Music for Money, Symphonic Division
[with special guest: Leopold!]
It's a Gift

Tie Goes to the Dumpster

Los Angeles is better known for tight abs and botox than it is for tuxes and bow ties -- but we were supposed to have had a truly Enormous sculptured bow tie to festoon a space in front of the Disney Hall.  To be created by Claes Oldenburg and Coosje Van Bruggen, "Collar and Bow" was to have been erected in 2004 and was to have looked something like this:

Oldenburg_tie_small_2

In July of 2006, when I wrote about it here, the project was well behind schedule and plagued by technical difficulties.  Today, that space in front of the Hall remains unoccupied and pedestrians can still pass without fear of being crushed by falling neckwear.  The Tie exists, but it rests in a storage yard in Irvine and looks like this:

Oldenburg_tie
The Tie in Exile -- Los Angeles Times photo by Don Bartletti

In the past year, as reported on the front page of today's Los Angeles Times, "Collar and Bow" has gone from highly public art work to the subject of a highly public lawsuit against the artists, designers and fabricators involved in its making and unmaking:

The damages, Music Center attorney David Lira said this week, come to more than $6 million, including payments for the sculpture, additional money for consultants and $600,000 that the Music Center plowed fruitlessly into reinforcing the sidewalk in front of the Frank Gehry-designed hall at 1st Street and Grand Avenue so the ground could support the heavy steel objects that never arrived.

Like the Tower of Babel and other unfinished works, "Collar and Bow" may simply have been Too Big, its creators' ambitions outstripping their ability to deliver it into the real world:

The sculpture was conceived a decade before Disney Hall's 2003 opening.  Oldenburg and Van Bruggen had been toying with the idea of a giant bow tie, and their friend Gehry thought that a swanky collar and tie, looking as if they had been tossed on the sidewalk by some colossus, would sound a playfully artful keynote for concertgoers and passersby.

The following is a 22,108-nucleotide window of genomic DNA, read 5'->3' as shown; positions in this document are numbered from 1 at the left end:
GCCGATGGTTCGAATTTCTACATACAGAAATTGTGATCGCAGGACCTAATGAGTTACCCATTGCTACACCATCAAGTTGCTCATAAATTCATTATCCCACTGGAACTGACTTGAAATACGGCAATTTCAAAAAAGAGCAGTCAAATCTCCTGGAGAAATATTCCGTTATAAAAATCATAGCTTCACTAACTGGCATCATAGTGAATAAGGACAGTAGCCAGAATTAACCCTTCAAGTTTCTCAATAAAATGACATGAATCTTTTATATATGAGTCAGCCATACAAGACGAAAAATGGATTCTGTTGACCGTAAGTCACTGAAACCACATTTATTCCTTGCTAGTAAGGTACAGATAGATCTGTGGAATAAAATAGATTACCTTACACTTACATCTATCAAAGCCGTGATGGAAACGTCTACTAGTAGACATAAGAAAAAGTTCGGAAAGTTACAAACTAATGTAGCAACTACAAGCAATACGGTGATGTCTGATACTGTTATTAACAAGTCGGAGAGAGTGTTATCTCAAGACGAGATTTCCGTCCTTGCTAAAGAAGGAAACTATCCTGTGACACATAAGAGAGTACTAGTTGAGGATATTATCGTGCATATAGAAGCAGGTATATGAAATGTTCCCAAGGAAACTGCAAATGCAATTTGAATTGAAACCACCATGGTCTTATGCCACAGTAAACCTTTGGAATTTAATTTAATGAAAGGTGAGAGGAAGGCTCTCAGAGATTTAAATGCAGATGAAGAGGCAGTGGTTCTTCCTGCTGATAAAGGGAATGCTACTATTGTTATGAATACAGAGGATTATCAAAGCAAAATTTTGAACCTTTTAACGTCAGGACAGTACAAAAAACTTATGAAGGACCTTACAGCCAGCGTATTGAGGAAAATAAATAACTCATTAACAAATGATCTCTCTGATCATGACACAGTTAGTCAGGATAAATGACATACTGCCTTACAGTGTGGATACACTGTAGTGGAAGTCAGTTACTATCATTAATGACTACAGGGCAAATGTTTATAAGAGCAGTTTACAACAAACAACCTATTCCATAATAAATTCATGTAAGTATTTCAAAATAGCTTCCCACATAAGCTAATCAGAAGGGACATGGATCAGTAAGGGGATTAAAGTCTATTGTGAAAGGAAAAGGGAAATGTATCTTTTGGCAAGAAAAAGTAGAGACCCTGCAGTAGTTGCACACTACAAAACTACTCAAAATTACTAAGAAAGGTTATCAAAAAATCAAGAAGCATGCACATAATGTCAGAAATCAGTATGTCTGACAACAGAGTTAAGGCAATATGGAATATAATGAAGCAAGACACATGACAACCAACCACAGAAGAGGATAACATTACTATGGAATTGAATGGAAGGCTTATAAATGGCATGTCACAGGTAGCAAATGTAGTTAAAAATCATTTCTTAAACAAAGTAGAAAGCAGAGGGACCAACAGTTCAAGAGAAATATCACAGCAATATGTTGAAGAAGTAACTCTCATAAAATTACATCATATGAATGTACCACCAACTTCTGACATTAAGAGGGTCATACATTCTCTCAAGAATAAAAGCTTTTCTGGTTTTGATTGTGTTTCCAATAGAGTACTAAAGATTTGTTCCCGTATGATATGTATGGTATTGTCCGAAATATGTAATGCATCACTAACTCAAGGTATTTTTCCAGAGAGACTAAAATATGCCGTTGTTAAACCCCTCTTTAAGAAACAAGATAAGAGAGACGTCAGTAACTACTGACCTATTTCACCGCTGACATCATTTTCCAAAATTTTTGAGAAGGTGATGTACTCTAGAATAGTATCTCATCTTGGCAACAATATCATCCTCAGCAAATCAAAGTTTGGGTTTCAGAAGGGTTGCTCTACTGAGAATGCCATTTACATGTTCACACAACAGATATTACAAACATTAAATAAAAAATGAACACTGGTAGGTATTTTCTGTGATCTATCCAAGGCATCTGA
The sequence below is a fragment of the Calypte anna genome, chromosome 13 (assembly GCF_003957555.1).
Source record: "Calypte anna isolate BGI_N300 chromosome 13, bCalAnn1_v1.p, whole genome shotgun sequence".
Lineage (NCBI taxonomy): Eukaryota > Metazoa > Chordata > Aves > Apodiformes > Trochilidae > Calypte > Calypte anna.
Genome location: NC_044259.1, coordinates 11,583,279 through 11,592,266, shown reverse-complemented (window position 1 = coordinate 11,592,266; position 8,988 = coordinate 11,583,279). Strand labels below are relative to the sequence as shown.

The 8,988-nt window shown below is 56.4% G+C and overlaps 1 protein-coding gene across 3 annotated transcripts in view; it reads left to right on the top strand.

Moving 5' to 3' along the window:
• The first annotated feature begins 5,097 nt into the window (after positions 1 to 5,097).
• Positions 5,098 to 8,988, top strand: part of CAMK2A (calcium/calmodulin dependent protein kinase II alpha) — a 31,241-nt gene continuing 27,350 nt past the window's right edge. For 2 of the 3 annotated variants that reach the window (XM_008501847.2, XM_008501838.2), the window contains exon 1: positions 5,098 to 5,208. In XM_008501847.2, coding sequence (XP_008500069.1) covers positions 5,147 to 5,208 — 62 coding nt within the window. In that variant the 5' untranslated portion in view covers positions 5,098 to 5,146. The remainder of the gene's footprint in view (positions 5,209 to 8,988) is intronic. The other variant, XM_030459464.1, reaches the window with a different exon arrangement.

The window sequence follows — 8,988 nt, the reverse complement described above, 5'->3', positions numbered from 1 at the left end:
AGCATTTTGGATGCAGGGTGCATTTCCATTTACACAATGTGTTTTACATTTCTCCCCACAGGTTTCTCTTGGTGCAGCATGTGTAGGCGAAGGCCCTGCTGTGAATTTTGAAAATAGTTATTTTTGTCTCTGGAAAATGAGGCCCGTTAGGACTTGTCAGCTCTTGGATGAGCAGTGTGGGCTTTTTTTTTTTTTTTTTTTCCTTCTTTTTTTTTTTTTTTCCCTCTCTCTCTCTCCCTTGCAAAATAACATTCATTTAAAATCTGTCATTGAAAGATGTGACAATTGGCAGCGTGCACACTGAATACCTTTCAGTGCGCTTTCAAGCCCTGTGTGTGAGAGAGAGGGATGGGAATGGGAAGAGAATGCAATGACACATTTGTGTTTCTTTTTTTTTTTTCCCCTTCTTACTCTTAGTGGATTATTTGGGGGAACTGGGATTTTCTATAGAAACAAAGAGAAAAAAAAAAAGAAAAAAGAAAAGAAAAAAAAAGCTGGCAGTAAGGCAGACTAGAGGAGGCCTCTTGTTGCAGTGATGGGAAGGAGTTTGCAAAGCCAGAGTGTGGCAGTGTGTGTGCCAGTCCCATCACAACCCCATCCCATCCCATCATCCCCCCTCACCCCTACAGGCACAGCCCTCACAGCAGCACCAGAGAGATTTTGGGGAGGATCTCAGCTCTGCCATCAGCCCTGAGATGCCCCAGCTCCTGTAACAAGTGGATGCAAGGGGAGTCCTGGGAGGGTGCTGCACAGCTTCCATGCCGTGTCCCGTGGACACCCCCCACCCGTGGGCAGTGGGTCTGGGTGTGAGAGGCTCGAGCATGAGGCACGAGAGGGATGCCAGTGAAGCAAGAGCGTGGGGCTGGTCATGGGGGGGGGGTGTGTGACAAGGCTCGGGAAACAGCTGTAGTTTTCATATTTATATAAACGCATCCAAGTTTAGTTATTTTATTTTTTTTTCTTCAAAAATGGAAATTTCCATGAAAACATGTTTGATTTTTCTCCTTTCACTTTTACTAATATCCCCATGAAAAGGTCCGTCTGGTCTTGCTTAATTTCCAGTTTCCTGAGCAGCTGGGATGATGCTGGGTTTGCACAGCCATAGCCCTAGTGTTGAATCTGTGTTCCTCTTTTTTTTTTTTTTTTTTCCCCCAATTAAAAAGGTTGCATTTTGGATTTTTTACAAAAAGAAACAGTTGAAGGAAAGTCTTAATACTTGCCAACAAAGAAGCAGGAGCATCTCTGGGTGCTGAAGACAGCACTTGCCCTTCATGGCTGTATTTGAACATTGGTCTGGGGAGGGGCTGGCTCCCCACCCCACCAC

The architect suggested increasing the sculptors' initial 35-foot-high design to 65 feet.  In May 2003, the Music Center contracted with Oldenburg and Van Bruggen's company, Storebridge, to create "Collar and Bow" for $2.2 million and deliver it by Aug. 15, 2004.  Donations of $1.85 million from Music Center patrons Richard and Geri Brawerman and $1 million from the J. Paul Getty Trust were expected to cover the cost.

The illustration at the top of this post of the sculpture in place comes from the website of one of the defendants, Westerly Marine, which provides this description of its fabrication:

The monumental artwork is made of aluminum, structural steel, stainless steel, then bonded with epoxy film, vacuum bagged and cured.  The final finish will be painted with polyurethane enamel.

Although he was instrumental in starting the project and in expanding it to its gargantuan final scale, Frank Gehry is not a party to the "Collar and Bow" litigation.  He is, however, the target of a lawsuit on the other side of the country, relating to MIT's allegedly leaky Stata Center buildings.  The Disney Hall itself has not been without practical problems: one side of the building had to be sandblasted after completion because Gehry's signature highly reflective steel cladding threatened to roast the neighbors.

Filed last February, the "Collar and Bow" case is now scheduled for trial in Los Angeles Superior Court in mid-October.

For a last look at what might have been -- for better or worse -- here is a pristine 1:16 scale model of the work that was on offer in 2007 at London's Waddington Galleries:

Oldenburg_tie_model

[Cross-posted to Declarations and Exclusions.]

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